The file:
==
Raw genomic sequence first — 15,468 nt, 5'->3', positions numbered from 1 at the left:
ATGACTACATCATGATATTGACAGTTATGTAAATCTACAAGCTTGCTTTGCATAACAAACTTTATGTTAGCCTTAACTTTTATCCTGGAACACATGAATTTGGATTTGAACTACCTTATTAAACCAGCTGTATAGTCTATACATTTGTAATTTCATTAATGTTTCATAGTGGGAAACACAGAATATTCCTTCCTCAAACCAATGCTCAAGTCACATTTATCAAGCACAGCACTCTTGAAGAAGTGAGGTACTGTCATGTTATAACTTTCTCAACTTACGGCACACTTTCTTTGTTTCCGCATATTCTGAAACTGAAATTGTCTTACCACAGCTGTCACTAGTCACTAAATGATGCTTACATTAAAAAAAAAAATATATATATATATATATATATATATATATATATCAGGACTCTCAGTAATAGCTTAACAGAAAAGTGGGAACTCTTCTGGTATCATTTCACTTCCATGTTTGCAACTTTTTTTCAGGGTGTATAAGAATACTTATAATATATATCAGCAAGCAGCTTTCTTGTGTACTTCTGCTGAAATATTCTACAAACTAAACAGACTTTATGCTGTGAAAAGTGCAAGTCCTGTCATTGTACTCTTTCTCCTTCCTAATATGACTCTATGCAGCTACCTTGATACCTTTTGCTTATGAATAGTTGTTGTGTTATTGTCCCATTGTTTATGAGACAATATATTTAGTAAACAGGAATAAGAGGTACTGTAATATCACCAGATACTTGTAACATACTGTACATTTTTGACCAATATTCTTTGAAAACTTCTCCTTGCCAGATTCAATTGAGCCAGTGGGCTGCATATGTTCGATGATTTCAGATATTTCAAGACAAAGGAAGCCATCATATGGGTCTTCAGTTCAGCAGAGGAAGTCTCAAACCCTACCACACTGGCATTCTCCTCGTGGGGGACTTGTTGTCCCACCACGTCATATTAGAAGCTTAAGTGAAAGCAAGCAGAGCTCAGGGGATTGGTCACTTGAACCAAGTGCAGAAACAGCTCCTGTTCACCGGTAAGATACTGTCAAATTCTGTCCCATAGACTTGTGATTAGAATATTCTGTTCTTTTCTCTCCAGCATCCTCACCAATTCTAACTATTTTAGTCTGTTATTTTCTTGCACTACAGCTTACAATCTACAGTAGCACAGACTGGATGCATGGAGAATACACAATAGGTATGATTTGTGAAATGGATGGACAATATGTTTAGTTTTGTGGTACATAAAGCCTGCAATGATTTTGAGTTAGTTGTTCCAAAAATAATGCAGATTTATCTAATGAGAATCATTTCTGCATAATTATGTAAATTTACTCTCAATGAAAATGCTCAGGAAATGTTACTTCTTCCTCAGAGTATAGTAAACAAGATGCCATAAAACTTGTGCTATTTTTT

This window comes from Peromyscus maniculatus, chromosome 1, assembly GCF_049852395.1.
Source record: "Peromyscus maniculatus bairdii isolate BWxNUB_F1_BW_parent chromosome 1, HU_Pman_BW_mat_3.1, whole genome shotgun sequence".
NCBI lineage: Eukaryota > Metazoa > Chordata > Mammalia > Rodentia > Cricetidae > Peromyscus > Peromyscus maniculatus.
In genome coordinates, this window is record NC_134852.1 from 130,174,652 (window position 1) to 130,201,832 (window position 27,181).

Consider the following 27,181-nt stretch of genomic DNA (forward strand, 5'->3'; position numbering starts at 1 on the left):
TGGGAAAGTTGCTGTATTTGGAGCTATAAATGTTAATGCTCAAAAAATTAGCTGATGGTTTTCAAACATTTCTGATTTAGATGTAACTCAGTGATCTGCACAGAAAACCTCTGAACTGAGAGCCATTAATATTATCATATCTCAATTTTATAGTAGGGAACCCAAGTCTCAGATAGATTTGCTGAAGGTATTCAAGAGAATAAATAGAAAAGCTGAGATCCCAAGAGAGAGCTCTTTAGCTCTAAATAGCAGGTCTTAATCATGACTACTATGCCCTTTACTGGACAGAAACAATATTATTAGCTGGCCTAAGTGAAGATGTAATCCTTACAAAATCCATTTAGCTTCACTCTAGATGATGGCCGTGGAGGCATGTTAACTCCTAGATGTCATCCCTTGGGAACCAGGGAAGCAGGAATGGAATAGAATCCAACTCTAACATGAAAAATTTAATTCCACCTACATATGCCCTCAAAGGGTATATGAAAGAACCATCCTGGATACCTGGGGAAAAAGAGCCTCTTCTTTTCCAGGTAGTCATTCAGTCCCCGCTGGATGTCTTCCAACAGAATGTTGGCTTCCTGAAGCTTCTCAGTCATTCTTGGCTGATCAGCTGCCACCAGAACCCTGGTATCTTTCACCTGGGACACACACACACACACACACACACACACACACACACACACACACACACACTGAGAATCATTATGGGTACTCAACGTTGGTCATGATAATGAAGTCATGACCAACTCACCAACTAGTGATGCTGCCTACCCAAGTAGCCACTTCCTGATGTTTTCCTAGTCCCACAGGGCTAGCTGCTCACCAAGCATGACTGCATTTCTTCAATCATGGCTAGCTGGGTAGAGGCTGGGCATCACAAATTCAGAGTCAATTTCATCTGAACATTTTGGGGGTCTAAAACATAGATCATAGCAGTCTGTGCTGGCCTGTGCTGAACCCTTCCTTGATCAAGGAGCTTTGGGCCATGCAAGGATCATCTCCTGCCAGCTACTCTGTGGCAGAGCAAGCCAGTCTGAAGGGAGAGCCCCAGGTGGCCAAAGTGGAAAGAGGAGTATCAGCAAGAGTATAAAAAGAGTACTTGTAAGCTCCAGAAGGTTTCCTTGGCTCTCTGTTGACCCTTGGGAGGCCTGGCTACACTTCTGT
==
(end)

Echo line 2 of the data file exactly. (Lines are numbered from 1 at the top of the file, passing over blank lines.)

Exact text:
ATGACTACATCATGATATTGACAGTTATGTAAATCTACAAGCTTGCTTTGCATAACAAACTTTATGTTAGCCTTAACTTTTATCCTGGAACACATGAATTTGGATTTGAACTACCTTATTAAACCAGCTGTATAGTCTATACATTTGTAATTTCATTAATGTTTCATAGTGGGAAACACAGAATATTCCTTCCTCAAACCAATGCTCAAGTCACATTTATCAAGCACAGCACTCTTGAAGAAGTGAGGTACTGTCATGTTATAACTTTCTCAACTTACGGCACACTTTCTTTGTTTCCGCATATTCTGAAACTGAAATTGTCTTACCACAGCTGTCACTAGTCACTAAATGATGCTTACATTAAAAAAAAAAATATATATATATATATATATATATATATATATATCAGGACTCTCAGTAATAGCTTAACAGAAAAGTGGGAACTCTTCTGGTATCATTTCACTTCCATGTTTGCAACTTTTTTTCAGGGTGTATAAGAATACTTATAATATATATCAGCAAGCAGCTTTCTTGTGTACTTCTGCTGAAATATTCTACAAACTAAACAGACTTTATGCTGTGAAAAGTGCAAGTCCTGTCATTGTACTCTTTCTCCTTCCTAATATGACTCTATGCAGCTACCTTGATACCTTTTGCTTATGAATAGTTGTTGTGTTATTGTCCCATTGTTTATGAGACAATATATTTAGTAAACAGGAATAAGAGGTACTGTAATATCACCAGATACTTGTAACATACTGTACATTTTTGACCAATATTCTTTGAAAACTTCTCCTTGCCAGATTCAATTGAGCCAGTGGGCTGCATATGTTCGATGATTTCAGATATTTCAAGACAAAGGAAGCCATCATATGGGTCTTCAGTTCAGCAGAGGAAGTCTCAAACCCTACCACACTGGCATTCTCCTCGTGGGGGACTTGTTGTCCCACCACGTCATATTAGAAGCTTAAGTGAAAGCAAGCAGAGCTCAGGGGATTGGTCACTTGAACCAAGTGCAGAAACAGCTCCTGTTCACCGGTAAGATACTGTCAAATTCTGTCCCATAGACTTGTGATTAGAATATTCTGTTCTTTTCTCTCCAGCATCCTCACCAATTCTAACTATTTTAGTCTGTTATTTTCTTGCACTACAGCTTACAATCTACAGTAGCACAGACTGGATGCATGGAGAATACACAATAGGTATGATTTGTGAAATGGATGGACAATATGTTTAGTTTTGTGGTACATAAAGCCTGCAATGATTTTGAGTTAGTTGTTCCAAAAATAATGCAGATTTATCTAATGAGAATCATTTCTGCATAATTATGTAAATTTACTCTCAATGAAAATGCTCAGGAAATGTTACTTCTTCCTCAGAGTATAGTAAACAAGATGCCATAAAACTTGTGCTATTTTTT